Tonquin Valley

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The Ramparts and Amethyst Lake as seen from a ridge of Oldhorn Mountain Ramparts in Tonquin Valley, Jasper National Park.jpg
The Ramparts and Amethyst Lake as seen from a ridge of Oldhorn Mountain

The Tonquin Valley is located in Jasper National Park, Alberta, Canada, next to the border of the provinces of Alberta and British Columbia, an area which is also the continental divide, running along the peaks of the South Jasper Range (including The Ramparts subrange) which rise above Amethyst Lake. Tonquin Creek drains Moat Lake and flows west into Mount Robson Provincial Park in British Columbia, and empties into the Fraser River. The Astoria River drains south and east into the Athabasca River.

Jasper National Park national park in the Canadian Rockies

Jasper National Park is the largest national park in the Canadian Rockies, spanning 11,000 km2 (4,200 sq mi). It is located in the province of Alberta, north of Banff National Park and west of Edmonton. The park contains the glaciers of the Columbia Icefield, springs, lakes, waterfalls and mountains.

Alberta Province of Canada

Alberta is a province of Canada. With an estimated population of 4,067,175 as of 2016 census, it is Canada's fourth most populous province and the most populous of Canada's three prairie provinces. Its area is about 660,000 square kilometres (250,000 sq mi). Alberta and its neighbour Saskatchewan were districts of the Northwest Territories until they were established as provinces on September 1, 1905. The premier is Jason Kenney as of April 30, 2019.

Canada Country in North America

Canada is a country in the northern part of North America. Its ten provinces and three territories extend from the Atlantic to the Pacific and northward into the Arctic Ocean, covering 9.98 million square kilometres, making it the world's second-largest country by total area. Its southern border with the United States, stretching some 8,891 kilometres (5,525 mi), is the world's longest bi-national land border. Canada's capital is Ottawa, and its three largest metropolitan areas are Toronto, Montreal, and Vancouver.


The Tonquin Valley leads to Tonquin Pass which cradles the Amythyst Lakes at its crest beneath the 1,000-metre (3,300 ft) Precambrian quartzite wall of the Ramparts. [1] The valley was named after the Pacific Fur Company ship Tonquin , destroyed in Clayoquot Sound in 1811.

Tonquin Pass, 1948 m (6393 ft), is a mountain pass in the Canadian Rockies, linking Tonquin Valley in Jasper National Park, Alberta, to Mount Robson Provincial Park and adjoining areas of British Columbia. It is at the headwaters of Tonquin Creek, which flows into British Columbia. Located on the interprovincial boundary, it is on the Continental Divide.

The Precambrian is the earliest part of Earth's history, set before the current Phanerozoic Eon. The Precambrian is so named because it preceded the Cambrian, the first period of the Phanerozoic eon, which is named after Cambria, the Latinised name for Wales, where rocks from this age were first studied. The Precambrian accounts for 88% of the Earth's geologic time.

Quartzite hard, non-foliated metamorphic rock which was originally pure quartz sandstone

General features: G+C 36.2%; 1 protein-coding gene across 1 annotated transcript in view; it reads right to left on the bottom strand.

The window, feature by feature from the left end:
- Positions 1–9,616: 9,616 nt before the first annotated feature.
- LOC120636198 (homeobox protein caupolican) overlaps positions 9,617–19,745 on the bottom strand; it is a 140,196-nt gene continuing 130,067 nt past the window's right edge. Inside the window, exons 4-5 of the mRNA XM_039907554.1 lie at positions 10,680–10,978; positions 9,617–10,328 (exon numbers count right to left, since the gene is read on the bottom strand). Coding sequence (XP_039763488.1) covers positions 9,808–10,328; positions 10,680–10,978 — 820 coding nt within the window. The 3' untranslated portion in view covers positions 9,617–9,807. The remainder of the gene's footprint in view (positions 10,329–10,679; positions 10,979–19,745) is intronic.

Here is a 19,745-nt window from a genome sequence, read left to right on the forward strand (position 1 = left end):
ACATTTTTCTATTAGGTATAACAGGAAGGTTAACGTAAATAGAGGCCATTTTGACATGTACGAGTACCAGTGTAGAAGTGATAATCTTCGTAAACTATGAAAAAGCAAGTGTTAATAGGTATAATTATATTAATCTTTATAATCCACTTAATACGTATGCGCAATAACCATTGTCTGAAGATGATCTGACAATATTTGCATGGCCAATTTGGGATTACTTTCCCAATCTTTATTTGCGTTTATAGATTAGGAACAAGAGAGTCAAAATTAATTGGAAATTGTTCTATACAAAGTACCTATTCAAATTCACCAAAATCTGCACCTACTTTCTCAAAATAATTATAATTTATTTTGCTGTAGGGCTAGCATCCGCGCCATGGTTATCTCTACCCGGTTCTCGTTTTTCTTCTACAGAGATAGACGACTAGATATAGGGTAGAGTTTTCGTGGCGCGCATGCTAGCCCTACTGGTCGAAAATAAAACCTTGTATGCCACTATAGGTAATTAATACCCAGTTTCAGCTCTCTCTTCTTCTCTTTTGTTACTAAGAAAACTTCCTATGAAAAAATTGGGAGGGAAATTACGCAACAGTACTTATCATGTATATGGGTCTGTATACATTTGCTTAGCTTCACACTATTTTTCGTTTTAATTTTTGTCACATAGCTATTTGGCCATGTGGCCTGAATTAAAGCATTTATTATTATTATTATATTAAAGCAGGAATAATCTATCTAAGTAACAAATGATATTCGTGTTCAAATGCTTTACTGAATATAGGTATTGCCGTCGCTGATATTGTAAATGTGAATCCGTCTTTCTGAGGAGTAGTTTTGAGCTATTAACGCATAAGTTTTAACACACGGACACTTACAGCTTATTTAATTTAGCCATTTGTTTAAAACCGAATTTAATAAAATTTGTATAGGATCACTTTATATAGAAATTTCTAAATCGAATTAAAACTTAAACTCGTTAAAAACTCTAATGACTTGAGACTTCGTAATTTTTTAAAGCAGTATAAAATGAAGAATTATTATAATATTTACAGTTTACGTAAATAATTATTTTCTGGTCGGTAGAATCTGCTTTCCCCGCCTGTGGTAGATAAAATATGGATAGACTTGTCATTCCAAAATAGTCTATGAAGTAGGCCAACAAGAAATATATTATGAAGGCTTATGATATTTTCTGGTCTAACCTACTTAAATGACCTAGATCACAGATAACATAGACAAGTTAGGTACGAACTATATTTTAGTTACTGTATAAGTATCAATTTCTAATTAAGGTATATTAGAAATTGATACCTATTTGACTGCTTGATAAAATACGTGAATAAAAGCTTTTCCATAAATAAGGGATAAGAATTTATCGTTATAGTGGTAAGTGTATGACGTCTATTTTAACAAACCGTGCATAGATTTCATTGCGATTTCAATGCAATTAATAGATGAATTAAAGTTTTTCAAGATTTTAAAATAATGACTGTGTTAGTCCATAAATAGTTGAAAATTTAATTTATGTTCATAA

Quartzite is a hard, non-foliated metamorphic rock which was originally pure quartz sandstone. Sandstone is converted into quartzite through heating and pressure usually related to tectonic compression within orogenic belts. Pure quartzite is usually white to grey, though quartzites often occur in various shades of pink and red due to varying amounts of iron oxide (Fe2O3). Other colors, such as yellow, green, blue and orange, are due to other minerals.


Within the valley there is the scenic Amethyst Lake and Moat Lake. It is a popular destination for back-country hikers, ski touring and horseback trips to the two outfitters camps on the shores of Amethyst Lake. There are also a number of backcountry campgrounds and an Alpine Club of Canada hut.

Hiking Walking as a hobby, sport, or leisure activity

Hiking is the preferred term, in Canada and the United States, for a long, vigorous walk, usually on trails (footpaths), in the countryside, while the word walking is used for shorter, particularly urban walks. On the other hand, in the United Kingdom, and the Republic of Ireland, the word "walking" is acceptable to describe all forms of walking, whether it is a walk in the park or backpacking in the Alps. The word hiking is also often used in the UK, along with rambling, hillwalking, and fell walking. The term bushwalking is endemic to Australia, having been adopted by the Sydney Bush Walkers club in 1927. In New Zealand a long, vigorous walk or hike is called tramping. It is a popular activity with numerous hiking organizations worldwide, and studies suggest that all forms of walking have health benefits.

The 1928 High Trip of the Sierra Club took place in this area. Among those who participated was photographer Ansel Adams and Sierra Club director William Colby.

Two trails into the valley are utilized by outfitters, skiers and hikers alike. There is the Portal Creek access, and the Astoria River access trails. Unbeknownst to many is the older and unused access via the Meadow Creek trail. This trail is considered impassable as it has not been maintained for decades. Some portions of the current trail are visible in Google Earth.


The valley is a frequent locale for grizzly bears, cougars and elk during the summer months as well as mountain caribou, and other Rocky Mountain Wildlife. The lakes are home to an introduced, and stable populations of rainbow trout and brook trout.

Rainbow trout fresh-water species of fish

The rainbow trout is a trout and species of salmonid native to cold-water tributaries of the Pacific Ocean in Asia and North America. The steelhead is an anadromous (sea-run) form of the coastal rainbow trout(O. m. irideus) or Columbia River redband trout (O. m. gairdneri) that usually returns to fresh water to spawn after living two to three years in the ocean. Freshwater forms that have been introduced into the Great Lakes and migrate into tributaries to spawn are also called steelhead.